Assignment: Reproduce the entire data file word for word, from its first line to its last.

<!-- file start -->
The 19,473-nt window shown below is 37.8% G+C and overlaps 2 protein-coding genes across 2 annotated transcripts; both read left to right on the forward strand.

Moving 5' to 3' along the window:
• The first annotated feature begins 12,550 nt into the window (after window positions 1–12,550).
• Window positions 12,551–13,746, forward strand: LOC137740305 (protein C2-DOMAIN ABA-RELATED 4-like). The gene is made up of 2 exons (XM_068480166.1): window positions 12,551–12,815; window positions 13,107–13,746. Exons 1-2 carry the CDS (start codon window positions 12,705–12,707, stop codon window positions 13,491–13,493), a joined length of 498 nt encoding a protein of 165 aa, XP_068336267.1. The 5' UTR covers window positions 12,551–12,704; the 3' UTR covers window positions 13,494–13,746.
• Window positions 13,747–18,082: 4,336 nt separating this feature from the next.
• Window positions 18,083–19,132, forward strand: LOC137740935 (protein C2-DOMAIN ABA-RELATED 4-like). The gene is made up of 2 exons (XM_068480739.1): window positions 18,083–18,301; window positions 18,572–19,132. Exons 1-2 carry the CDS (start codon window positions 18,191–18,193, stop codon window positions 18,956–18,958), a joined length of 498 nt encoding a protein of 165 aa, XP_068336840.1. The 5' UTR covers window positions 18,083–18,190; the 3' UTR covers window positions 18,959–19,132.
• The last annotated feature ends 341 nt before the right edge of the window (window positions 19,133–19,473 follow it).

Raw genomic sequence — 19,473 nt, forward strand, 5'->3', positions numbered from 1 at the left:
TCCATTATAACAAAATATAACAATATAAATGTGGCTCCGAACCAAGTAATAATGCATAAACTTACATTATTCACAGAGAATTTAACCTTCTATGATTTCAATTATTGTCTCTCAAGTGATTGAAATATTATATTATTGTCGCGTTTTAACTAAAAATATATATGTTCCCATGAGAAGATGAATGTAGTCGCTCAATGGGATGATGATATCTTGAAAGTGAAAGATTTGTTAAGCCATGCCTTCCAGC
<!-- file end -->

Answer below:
The 19,473-nt window shown below is 37.8% G+C and overlaps 2 protein-coding genes across 2 annotated transcripts; both read left to right on the forward strand.

Moving 5' to 3' along the window:
• The first annotated feature begins 12,550 nt into the window (after window positions 1–12,550).
• Window positions 12,551–13,746, forward strand: LOC137740305 (protein C2-DOMAIN ABA-RELATED 4-like). The gene is made up of 2 exons (XM_068480166.1): window positions 12,551–12,815; window positions 13,107–13,746. Exons 1-2 carry the CDS (start codon window positions 12,705–12,707, stop codon window positions 13,491–13,493), a joined length of 498 nt encoding a protein of 165 aa, XP_068336267.1. The 5' UTR covers window positions 12,551–12,704; the 3' UTR covers window positions 13,494–13,746.
• Window positions 13,747–18,082: 4,336 nt separating this feature from the next.
• Window positions 18,083–19,132, forward strand: LOC137740935 (protein C2-DOMAIN ABA-RELATED 4-like). The gene is made up of 2 exons (XM_068480739.1): window positions 18,083–18,301; window positions 18,572–19,132. Exons 1-2 carry the CDS (start codon window positions 18,191–18,193, stop codon window positions 18,956–18,958), a joined length of 498 nt encoding a protein of 165 aa, XP_068336840.1. The 5' UTR covers window positions 18,083–18,190; the 3' UTR covers window positions 18,959–19,132.
• The last annotated feature ends 341 nt before the right edge of the window (window positions 19,133–19,473 follow it).

Raw genomic sequence — 19,473 nt, forward strand, 5'->3', positions numbered from 1 at the left:
TCCATTATAACAAAATATAACAATATAAATGTGGCTCCGAACCAAGTAATAATGCATAAACTTACATTATTCACAGAGAATTTAACCTTCTATGATTTCAATTATTGTCTCTCAAGTGATTGAAATATTATATTATTGTCGCGTTTTAACTAAAAATATATATGTTCCCATGAGAAGATGAATGTAGTCGCTCAATGGGATGATGATATCTTGAAAGTGAAAGATTTGTTAAGCCATGCCTTCCAGC